Monday, April 12, 2021

The most powerful tool in my facilitation arsenal...

It's been a while since I've written anything technical (I'm busy writing fiction at the moment), but this post has been brewing for a year, and a meeting today pushed me into wanting to write it up.

I've been diversifying since last I wrote! I've always thought of myself as a 'Jack/Jill of all trades' in software, I'd even like to call myself 'a renaissance man', except I've never been one for pretention.

One of the things I love about where I work, and particularly my current team is that there are always opportunities to 'self outside' of my job title and do something a little differently. This has included working as a scrum master, business analyst, developer, data analyst, it goes on!

An area I really love working in, and this goes back to my love of agile and being a scrum master is facilitation. It's a role I absolutely love, and have really grown into over the years, but it also is one I initially found challenging.

You see, I love contributing ideas and finding direction. That kind of leadership can have it's uses, but it doesn't make for good facilitation, and can (as we'll discuss) have it's limitations.



When my team comes across a problem, it's really easy to look at it, and try and propose a solution. And that's okay sometimes, but with those words I said before, with being a Jack (or Jill) of all trades, you have to remember you're also a master of none.

Generally, when the team comes together, there's a good amount of knowledge in the room. When you can tease that out of them, it makes for better solutions, as well as allowing the whole team to own the solution.

An example might be, we have some problem records in production. How do we fix them?

The shallow solution is just 'patch the data', gather the team together though and you might have one developer come out with 'well, we get this issue every year, it's to do with how one of our legacy parts of the system'.

Now we have two solutions! A quick fix, and a deeper fix. Now we might still go initially with the quick fix, but we can write up, track and look to the future to address the future fix. And that's good!


But how do you get there? I generally find there's a hesitancy for people to speak out. I think a lot of the folks I work with like to internally process things first.

So here's an example of how I handled something in a meeting today, and it's something that happens in most meetings. In this meeting we were looking for a number of initiatives for change (put up on a Trello board), but we needed one to start.

"Okay, we have our epics here, which one should we work on first?"

Silence.

To me, silence is difficult. Yes, with a surname of Talks, and an occasionally loud personality, I have an answer to this. Something I'd like to do.

BUT, I think it will mean more if the team chooses themselves.

So, I play a game of chicken with the silence, holding my nerve.

Internally, I count up slowly. I will give it up to about twenty seconds before I try another tack. I'm aware I'm holding my breath slightly.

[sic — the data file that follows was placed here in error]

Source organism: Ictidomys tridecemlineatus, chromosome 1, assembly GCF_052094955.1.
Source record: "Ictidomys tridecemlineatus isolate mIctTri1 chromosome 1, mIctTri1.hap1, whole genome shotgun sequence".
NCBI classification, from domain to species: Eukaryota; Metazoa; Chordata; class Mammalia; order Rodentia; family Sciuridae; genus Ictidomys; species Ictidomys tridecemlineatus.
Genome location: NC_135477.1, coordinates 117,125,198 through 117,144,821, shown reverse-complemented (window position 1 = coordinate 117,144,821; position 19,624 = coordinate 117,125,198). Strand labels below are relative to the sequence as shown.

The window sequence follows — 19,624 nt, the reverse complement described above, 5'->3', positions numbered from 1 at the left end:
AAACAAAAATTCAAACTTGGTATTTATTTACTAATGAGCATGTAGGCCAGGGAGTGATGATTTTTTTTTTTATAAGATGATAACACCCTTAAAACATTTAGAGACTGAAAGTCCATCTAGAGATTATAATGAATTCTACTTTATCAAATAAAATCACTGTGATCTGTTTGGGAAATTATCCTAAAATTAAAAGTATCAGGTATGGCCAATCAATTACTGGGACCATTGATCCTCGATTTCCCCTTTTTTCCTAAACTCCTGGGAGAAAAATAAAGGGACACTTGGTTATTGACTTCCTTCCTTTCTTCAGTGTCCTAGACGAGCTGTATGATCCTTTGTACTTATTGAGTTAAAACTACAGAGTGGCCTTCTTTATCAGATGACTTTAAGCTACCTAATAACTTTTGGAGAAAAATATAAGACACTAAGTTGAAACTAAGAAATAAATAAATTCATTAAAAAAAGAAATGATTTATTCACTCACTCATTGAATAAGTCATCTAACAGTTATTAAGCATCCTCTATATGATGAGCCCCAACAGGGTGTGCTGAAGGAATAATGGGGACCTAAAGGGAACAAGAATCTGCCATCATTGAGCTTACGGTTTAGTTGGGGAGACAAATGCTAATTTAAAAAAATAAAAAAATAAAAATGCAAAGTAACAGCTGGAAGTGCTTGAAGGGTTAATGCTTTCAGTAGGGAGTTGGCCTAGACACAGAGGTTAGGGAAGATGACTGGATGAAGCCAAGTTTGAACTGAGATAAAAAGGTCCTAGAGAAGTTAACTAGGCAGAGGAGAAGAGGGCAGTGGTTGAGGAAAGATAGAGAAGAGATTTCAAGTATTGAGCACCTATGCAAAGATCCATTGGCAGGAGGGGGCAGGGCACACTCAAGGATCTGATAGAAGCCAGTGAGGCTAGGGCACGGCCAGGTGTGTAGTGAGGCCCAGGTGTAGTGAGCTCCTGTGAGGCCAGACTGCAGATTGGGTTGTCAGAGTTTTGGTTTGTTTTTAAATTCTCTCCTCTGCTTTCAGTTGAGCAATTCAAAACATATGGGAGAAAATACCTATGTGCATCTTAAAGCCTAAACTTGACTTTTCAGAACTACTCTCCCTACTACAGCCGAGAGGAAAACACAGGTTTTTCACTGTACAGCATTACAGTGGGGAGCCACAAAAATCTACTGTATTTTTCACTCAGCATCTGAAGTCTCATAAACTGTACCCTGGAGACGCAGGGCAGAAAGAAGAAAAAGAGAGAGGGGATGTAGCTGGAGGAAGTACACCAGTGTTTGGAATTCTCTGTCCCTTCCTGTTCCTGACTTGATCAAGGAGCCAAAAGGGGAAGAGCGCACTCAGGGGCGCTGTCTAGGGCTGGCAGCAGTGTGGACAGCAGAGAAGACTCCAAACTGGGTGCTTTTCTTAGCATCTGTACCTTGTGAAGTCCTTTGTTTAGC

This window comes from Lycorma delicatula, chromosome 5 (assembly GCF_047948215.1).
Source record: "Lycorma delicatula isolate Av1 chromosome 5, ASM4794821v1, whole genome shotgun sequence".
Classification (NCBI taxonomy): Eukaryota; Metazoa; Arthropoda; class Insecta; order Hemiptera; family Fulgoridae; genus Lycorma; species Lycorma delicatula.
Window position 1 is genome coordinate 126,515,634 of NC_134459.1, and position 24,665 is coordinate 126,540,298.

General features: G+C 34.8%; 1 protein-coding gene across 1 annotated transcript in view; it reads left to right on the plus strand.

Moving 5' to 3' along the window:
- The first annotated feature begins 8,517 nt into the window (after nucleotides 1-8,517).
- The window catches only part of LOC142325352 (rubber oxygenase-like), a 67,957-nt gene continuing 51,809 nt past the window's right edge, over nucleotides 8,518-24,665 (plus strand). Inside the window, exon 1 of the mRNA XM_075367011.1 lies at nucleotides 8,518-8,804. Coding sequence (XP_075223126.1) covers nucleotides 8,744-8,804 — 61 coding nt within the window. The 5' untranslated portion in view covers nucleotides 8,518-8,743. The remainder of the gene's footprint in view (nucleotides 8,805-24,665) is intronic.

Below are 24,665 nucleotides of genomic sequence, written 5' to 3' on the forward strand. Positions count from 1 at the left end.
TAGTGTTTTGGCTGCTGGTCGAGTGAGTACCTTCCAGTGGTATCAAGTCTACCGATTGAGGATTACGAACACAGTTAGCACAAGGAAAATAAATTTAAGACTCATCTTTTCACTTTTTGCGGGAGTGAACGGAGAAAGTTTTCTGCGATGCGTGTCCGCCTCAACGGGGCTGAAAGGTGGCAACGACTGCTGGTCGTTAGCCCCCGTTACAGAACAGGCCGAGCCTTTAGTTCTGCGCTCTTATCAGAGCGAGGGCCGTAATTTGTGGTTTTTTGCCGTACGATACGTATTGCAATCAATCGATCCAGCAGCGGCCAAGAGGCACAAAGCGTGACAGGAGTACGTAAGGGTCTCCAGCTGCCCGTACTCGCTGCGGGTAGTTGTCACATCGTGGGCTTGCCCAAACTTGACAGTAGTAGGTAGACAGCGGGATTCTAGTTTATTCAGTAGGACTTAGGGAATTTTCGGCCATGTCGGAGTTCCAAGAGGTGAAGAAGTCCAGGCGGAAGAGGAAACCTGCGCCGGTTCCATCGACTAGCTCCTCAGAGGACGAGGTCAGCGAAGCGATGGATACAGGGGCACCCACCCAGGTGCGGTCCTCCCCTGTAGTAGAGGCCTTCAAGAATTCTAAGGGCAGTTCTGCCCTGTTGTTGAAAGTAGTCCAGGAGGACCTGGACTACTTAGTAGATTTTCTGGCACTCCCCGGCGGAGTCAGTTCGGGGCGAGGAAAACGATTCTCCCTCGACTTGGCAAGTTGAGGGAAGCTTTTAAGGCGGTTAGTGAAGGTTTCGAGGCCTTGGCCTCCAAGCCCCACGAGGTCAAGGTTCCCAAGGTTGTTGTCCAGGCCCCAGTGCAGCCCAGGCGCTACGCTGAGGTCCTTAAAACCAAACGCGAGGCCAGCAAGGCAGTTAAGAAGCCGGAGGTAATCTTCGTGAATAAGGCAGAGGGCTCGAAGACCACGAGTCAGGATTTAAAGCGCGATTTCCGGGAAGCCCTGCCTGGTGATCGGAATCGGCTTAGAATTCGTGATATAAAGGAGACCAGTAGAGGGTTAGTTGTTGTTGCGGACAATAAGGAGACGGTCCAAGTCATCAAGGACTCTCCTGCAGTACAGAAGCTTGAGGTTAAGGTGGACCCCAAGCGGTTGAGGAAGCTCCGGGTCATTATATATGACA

Eventually someone breaks the silence with an idea. Once one person has chimed in, another follows.

I keep track of people who've spoken, and try and make some time to ask for thoughts from some of our quieter members to make sure they're included. I've often found some of our quieter team members have as much if not more insight as the other members, and it's always worth inviting them into the conversation (without putting them on the spot too much). Generally this is a low stress question as most people have the get out default answer of  'I agree with what's been said'. But I've often found real diamonds from doing this.

And this, in truth is the biggest tool in my facilitation toolbox, the application of silence through holding my nerve, and accepting some silence in a meeting is no bad thing.

It's something I picked up particularly from some of Gitte Klitgaard;s workshops at ATD. Around 'let other's talk more, talk less yourself'.


Because I expect you'll ask - how do I break the silence when it goes on too long.

  • If the question is low stakes, you can put out your own answer. If you have a semi-decent answer, folks will tend to jump on to rubber stamp it. But you're moving the meeting forward.
  • If you have the trust of your team, you can provide a really bad, comical answer. This can move things forward, people often find it easier to respond to an idea than come up with something new (this is a technique I similarly use around decision making I should flesh out in the future). But the downside is, if the team doesn't know you well, this can make you seem like you're just dumb.
  • Ask someone directly what their thoughts are. This one should be handled with care, as it can make some people feel tense and put on the spot. You need a meeting which feels low stress, with team members you have a rapport with. It's also much easier in a room of people (vs online meeting) as you can pick up from body language clues people in the team who seem to have an idea, but are hesitant. Sometimes just making eye contact can be enough to prompt.

So in honour of the power of silence, here's a Harpo Marx pic...






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